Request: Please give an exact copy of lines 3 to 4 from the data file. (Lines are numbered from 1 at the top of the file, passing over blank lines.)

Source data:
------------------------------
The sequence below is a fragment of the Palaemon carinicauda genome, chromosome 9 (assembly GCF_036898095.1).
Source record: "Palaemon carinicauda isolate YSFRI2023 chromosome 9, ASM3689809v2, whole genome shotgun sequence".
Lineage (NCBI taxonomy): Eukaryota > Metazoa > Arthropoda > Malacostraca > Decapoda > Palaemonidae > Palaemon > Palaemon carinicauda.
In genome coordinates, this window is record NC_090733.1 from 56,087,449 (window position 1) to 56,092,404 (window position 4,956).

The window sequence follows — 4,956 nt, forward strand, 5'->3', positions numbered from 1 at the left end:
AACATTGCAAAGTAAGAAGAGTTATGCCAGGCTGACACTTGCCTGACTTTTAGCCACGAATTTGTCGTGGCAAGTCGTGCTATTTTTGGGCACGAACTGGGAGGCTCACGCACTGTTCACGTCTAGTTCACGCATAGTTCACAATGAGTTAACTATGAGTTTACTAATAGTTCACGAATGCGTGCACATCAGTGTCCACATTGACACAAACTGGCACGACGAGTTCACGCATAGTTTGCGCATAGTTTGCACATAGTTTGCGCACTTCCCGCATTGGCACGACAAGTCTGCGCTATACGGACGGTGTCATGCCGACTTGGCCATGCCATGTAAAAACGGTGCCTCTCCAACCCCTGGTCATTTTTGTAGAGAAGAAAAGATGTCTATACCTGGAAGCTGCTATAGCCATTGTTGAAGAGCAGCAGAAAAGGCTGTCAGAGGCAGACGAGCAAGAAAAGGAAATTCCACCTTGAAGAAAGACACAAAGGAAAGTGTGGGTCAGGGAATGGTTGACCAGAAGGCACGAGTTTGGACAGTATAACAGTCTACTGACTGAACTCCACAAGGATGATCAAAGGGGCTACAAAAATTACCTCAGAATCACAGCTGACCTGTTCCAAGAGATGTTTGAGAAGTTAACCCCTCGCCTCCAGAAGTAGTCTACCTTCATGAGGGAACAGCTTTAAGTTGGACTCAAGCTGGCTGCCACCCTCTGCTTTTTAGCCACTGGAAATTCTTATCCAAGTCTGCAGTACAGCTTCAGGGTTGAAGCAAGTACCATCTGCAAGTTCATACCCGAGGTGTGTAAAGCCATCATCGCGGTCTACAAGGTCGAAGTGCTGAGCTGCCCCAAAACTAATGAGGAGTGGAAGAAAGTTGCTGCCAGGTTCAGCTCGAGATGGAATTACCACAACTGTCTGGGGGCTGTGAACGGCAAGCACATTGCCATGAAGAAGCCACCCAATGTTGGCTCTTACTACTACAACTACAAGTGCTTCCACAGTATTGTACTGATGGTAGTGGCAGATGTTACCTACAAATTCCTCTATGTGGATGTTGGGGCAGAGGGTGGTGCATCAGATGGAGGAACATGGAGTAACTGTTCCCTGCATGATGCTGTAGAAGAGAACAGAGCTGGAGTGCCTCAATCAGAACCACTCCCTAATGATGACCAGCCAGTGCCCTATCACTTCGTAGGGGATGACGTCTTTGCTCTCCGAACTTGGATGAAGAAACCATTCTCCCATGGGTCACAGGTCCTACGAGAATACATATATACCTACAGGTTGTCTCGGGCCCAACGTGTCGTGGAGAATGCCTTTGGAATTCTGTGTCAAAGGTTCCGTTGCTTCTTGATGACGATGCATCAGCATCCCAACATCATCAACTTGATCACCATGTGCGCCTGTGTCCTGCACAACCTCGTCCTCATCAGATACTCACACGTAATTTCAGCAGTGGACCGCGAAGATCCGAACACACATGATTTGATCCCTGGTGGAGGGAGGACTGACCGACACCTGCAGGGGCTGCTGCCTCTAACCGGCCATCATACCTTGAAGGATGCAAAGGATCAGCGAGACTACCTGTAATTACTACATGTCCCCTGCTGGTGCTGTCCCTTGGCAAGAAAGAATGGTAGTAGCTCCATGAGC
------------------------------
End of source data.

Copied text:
Lineage (NCBI taxonomy): Eukaryota > Metazoa > Arthropoda > Malacostraca > Decapoda > Palaemonidae > Palaemon > Palaemon carinicauda.
In genome coordinates, this window is record NC_090733.1 from 56,087,449 (window position 1) to 56,092,404 (window position 4,956).